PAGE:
So the decisions about Site A and the Main Street Neighborhood should be made with those realities in mind, not emotions. SunCal’s Measure B with 4,800 homes would have been a traffic disaster. 1,425 housing units, most if not all of which will be multi-family and by definition having fewer cars per household, is not a disaster waiting to happen. It’s the end of blight that is waiting to happen.

  2. dave says:

    Doesn’t any plan with multi-family housing require a public vote on Measure A?

    • On its face, Measure A (and the implementing ordinance, section 30-53 of the Municipal Code) prohibits multi-family housing at the Point (and elsewhere). The developer for Site A just submitted a letter requesting a waiver of the multi-family prohibition. I’ll be discussing the developer’s arguments in the next MGR. In the meantime, you can read the letter by downloading Exhibit 3 to Item 7-B on the February 23, 2015 Planning Board agenda.

    • That would be transparent. Instead, the city is soldiering onward with legal exceptions and hedges. Don’t stir anything up, just find loopholes. There was no vote on the all-mulitifamily plan for Del Monte. It was granted an exception because of the state housing law that allows exceptions to local laws.

      And now try to make sense of this: Alameda Point, which is going to be predominantly multi-family housing, does not have any areas identified as “multi-family overlay” in the housing element. Supposedly, the reason was because “we didn’t own the property yet.” But we don’t yet own the North Housing property west of Alameda Landing, and that area does have a multi-family overlay. You get the picture.

  3. Eugenie Thomson P.E. says:

    Like most people, I think you will agree that plain talk is where truth resides.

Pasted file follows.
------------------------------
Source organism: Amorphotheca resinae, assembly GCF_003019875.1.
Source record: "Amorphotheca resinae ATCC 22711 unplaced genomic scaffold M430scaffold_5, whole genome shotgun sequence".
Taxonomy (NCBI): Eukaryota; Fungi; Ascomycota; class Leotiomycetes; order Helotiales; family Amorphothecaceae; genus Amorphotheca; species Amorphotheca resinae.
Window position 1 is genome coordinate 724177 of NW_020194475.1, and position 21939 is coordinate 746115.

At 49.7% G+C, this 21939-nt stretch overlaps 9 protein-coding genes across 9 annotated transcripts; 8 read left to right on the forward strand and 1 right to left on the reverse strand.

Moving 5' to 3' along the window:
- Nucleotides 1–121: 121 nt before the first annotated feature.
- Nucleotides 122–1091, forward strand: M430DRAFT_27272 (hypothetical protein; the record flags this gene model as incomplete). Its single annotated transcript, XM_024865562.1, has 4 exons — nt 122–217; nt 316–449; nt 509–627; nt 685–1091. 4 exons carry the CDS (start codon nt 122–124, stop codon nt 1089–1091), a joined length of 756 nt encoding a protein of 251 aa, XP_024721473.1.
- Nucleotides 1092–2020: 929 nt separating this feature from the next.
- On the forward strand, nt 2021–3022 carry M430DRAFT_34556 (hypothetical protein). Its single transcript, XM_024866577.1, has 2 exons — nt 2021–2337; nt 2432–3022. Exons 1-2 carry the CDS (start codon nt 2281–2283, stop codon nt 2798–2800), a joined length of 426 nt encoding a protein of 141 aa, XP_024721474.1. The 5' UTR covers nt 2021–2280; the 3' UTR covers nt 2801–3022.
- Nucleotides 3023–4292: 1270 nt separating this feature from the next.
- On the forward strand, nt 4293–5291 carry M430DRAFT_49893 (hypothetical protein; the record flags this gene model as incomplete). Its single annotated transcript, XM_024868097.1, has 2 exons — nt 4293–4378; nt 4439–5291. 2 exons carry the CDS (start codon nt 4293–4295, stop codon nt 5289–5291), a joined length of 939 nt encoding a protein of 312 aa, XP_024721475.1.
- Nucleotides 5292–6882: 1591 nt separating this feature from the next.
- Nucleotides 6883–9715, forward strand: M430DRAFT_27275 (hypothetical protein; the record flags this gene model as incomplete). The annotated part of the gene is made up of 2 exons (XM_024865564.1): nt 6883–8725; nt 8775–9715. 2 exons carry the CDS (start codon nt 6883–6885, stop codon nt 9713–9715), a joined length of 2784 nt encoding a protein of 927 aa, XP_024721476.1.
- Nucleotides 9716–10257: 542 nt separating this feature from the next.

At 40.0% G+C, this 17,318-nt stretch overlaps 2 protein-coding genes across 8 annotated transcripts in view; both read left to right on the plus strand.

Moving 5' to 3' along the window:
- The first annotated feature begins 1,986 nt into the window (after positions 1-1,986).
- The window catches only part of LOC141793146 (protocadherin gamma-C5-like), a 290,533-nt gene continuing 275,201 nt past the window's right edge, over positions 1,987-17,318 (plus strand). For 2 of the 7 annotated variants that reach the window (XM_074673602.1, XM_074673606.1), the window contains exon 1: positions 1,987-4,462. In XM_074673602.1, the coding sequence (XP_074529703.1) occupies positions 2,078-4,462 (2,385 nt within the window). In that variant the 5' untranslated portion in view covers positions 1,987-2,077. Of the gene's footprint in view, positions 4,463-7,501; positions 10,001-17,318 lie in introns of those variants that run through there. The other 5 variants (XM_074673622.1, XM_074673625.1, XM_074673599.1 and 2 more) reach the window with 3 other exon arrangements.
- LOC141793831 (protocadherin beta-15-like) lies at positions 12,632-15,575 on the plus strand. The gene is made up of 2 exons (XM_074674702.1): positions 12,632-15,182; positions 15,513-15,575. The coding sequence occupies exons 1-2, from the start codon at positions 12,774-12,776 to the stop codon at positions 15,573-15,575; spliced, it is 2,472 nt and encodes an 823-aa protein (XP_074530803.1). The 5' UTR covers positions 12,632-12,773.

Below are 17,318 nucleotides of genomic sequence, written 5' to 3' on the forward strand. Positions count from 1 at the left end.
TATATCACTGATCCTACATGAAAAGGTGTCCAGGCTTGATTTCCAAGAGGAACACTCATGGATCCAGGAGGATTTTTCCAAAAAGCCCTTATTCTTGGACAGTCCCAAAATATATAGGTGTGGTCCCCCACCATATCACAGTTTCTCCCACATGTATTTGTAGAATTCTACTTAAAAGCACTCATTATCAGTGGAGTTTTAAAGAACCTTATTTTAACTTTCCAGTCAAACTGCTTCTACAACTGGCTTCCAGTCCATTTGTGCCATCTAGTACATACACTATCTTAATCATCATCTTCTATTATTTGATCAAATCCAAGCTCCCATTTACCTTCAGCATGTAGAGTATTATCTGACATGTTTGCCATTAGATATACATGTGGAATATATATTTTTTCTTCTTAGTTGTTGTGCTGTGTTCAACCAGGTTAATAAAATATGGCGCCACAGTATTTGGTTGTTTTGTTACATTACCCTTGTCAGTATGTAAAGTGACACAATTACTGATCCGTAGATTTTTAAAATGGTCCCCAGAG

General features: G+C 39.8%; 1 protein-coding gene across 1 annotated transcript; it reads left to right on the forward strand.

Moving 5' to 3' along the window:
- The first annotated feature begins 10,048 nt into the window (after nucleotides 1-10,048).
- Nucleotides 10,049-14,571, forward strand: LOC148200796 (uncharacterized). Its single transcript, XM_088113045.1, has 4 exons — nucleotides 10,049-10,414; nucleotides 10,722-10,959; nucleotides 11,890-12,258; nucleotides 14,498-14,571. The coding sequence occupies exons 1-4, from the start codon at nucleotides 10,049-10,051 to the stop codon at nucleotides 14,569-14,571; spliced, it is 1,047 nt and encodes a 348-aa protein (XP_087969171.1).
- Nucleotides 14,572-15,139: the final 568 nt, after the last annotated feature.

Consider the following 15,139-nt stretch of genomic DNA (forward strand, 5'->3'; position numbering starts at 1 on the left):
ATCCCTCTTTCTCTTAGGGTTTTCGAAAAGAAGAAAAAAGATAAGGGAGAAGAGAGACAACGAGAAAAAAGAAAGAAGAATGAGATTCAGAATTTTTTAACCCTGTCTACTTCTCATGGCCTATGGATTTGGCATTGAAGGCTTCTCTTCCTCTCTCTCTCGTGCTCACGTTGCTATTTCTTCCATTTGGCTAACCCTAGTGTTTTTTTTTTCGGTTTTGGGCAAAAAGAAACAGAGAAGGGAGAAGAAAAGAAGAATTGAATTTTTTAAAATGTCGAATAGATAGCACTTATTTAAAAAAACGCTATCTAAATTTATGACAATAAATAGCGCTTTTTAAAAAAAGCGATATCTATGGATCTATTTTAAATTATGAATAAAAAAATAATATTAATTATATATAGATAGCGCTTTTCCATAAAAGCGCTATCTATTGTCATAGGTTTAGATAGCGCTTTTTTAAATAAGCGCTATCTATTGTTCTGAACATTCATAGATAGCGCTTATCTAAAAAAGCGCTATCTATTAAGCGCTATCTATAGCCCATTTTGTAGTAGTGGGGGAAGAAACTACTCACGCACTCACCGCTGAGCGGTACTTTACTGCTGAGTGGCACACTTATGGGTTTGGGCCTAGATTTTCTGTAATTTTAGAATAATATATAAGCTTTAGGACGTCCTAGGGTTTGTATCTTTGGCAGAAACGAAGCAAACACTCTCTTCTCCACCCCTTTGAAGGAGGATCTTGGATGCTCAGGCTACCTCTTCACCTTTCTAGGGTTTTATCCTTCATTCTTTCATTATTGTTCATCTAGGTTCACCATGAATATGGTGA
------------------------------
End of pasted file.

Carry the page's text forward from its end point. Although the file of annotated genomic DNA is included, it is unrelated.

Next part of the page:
and the plain talk is the fact that the Ala PT EIR last year came to a ridiculous conclusion that the Alameda Point Project would

    a) add only one more car outbound for ALL of the estuary crossings in 2035 AM peak hour.
    b) with final volume of 2681 vph into the Posey Tube during the year 2035 AM peak hour, less than the historical traffic since the Base closure and significantly less than the 3600 vph capacity of the two lane Posey Tube.
    and c) No congestion approaching the Posey Tube in the AM peak from all these new homes.

    The FEIR did not respond to my comments regarding these plain facts in the DEIR, instead my comments were ignored or buried in complexity. How much longer will it take residents to leave the island? Why no significant traffic impacts at the west end?

    These and many other questions remain unanswered.

    Most of us know that, when the facts are on our side, there is no need to bury them in complexity. The truth can withstand the sunshine of public scrutiny.

    I urge the new city Council to look at the plain facts in the Alameda Point EIR and perform a reality based traffic study before any new action at Alameda Point and – with a process that places citizens squarely at the center of the debate; a process that recognizes that the very purpose of city government is to respond to the concerns of its citizens; a process that emphasizes the “public” in the term “public servant.”

  4. boathouse noodles says:

    Wow Rob, quite a crew you have weighing in on your point-of-viewless posting. Ever considered not saying the same thing over and over again? it would reduce the number of words people have to slog through before realizing you have nothing to say. Or that your point is that you have no clue or solutions. that you’d rather just mock people. Already excited about the next installment of Rob S, Tax Attorney shows that he has no understanding of land use law and public policy. But that won’t stop you from pretending to understand it. All that’s left to see is if will you be praised for saying what folks want you to say–personally I hope you say something pithy, like calling state law a loophole? only time will tell.

  5. notmayberry says:

    http://www.yelp.com/biz/boathouse-asian-noodles-rohnert-park

    Gosh, Boathouse. You should talk. Your noodle house got lousy reviews on Yelp.